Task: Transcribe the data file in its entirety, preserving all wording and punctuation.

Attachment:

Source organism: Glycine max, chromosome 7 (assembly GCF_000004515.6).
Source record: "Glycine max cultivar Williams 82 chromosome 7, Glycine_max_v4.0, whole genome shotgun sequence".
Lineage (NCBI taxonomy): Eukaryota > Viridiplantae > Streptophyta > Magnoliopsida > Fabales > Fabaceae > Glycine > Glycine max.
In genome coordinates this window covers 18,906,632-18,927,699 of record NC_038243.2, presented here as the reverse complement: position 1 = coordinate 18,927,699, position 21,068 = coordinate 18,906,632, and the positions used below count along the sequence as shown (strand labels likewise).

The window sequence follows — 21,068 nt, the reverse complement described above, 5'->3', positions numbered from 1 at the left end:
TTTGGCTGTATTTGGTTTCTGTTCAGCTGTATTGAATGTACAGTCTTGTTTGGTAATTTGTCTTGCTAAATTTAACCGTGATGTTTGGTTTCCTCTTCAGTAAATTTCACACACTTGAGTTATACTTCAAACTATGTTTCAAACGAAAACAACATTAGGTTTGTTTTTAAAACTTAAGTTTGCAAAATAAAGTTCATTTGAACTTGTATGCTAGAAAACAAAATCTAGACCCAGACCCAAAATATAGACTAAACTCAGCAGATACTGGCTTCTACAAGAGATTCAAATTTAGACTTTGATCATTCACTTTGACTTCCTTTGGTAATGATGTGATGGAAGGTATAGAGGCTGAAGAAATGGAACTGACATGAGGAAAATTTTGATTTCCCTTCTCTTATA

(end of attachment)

Source organism: Glycine max, chromosome 7 (assembly GCF_000004515.6).
Source record: "Glycine max cultivar Williams 82 chromosome 7, Glycine_max_v4.0, whole genome shotgun sequence".
Lineage (NCBI taxonomy): Eukaryota > Viridiplantae > Streptophyta > Magnoliopsida > Fabales > Fabaceae > Glycine > Glycine max.
In genome coordinates this window covers 18,906,632-18,927,699 of record NC_038243.2, presented here as the reverse complement: position 1 = coordinate 18,927,699, position 21,068 = coordinate 18,906,632, and the positions used below count along the sequence as shown (strand labels likewise).

The window sequence follows — 21,068 nt, the reverse complement described above, 5'->3', positions numbered from 1 at the left end:
TTTGGCTGTATTTGGTTTCTGTTCAGCTGTATTGAATGTACAGTCTTGTTTGGTAATTTGTCTTGCTAAATTTAACCGTGATGTTTGGTTTCCTCTTCAGTAAATTTCACACACTTGAGTTATACTTCAAACTATGTTTCAAACGAAAACAACATTAGGTTTGTTTTTAAAACTTAAGTTTGCAAAATAAAGTTCATTTGAACTTGTATGCTAGAAAACAAAATCTAGACCCAGACCCAAAATATAGACTAAACTCAGCAGATACTGGCTTCTACAAGAGATTCAAATTTAGACTTTGATCATTCACTTTGACTTCCTTTGGTAATGATGTGATGGAAGGTATAGAGGCTGAAGAAATGGAACTGACATGAGGAAAATTTTGATTTCCCTTCTCTTATA